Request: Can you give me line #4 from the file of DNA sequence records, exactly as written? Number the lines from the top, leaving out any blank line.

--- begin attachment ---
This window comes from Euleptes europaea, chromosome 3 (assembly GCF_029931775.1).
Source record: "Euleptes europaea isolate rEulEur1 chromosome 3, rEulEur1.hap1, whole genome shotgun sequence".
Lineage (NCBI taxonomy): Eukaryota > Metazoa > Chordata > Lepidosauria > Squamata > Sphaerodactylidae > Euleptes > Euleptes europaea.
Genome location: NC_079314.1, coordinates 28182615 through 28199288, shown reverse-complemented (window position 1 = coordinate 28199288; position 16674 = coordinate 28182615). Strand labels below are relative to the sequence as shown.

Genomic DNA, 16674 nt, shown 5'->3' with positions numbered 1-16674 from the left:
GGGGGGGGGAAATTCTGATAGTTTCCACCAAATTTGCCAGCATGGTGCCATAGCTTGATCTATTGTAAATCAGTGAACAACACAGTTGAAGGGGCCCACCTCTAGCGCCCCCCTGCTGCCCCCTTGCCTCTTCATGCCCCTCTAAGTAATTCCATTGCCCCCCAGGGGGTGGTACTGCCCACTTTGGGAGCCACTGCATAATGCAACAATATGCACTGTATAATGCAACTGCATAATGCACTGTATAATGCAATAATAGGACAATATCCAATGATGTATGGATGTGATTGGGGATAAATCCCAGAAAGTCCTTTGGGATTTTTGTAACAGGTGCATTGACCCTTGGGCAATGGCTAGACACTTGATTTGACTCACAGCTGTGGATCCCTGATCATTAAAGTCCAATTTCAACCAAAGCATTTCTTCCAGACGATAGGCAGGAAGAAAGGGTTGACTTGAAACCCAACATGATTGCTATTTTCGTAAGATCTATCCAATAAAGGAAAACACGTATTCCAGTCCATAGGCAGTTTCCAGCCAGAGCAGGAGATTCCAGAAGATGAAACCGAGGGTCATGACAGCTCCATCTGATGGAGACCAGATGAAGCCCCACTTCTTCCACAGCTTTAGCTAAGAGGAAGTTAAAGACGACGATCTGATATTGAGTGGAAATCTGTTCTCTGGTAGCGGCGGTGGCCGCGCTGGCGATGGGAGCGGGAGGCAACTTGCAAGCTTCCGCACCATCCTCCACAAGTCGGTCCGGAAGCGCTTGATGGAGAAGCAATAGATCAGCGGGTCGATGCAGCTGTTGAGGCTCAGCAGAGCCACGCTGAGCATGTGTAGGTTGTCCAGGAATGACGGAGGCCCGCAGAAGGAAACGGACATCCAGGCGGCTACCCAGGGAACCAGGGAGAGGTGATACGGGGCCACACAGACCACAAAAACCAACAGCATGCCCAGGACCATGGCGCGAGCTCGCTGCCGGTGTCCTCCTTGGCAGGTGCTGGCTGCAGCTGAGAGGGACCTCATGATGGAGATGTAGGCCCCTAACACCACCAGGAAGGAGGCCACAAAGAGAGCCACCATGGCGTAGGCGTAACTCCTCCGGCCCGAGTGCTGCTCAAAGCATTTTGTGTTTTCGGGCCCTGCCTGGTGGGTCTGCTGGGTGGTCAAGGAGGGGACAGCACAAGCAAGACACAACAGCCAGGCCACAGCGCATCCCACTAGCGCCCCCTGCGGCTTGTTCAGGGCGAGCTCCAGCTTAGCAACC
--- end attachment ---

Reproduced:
Genome location: NC_079314.1, coordinates 28182615 through 28199288, shown reverse-complemented (window position 1 = coordinate 28199288; position 16674 = coordinate 28182615). Strand labels below are relative to the sequence as shown.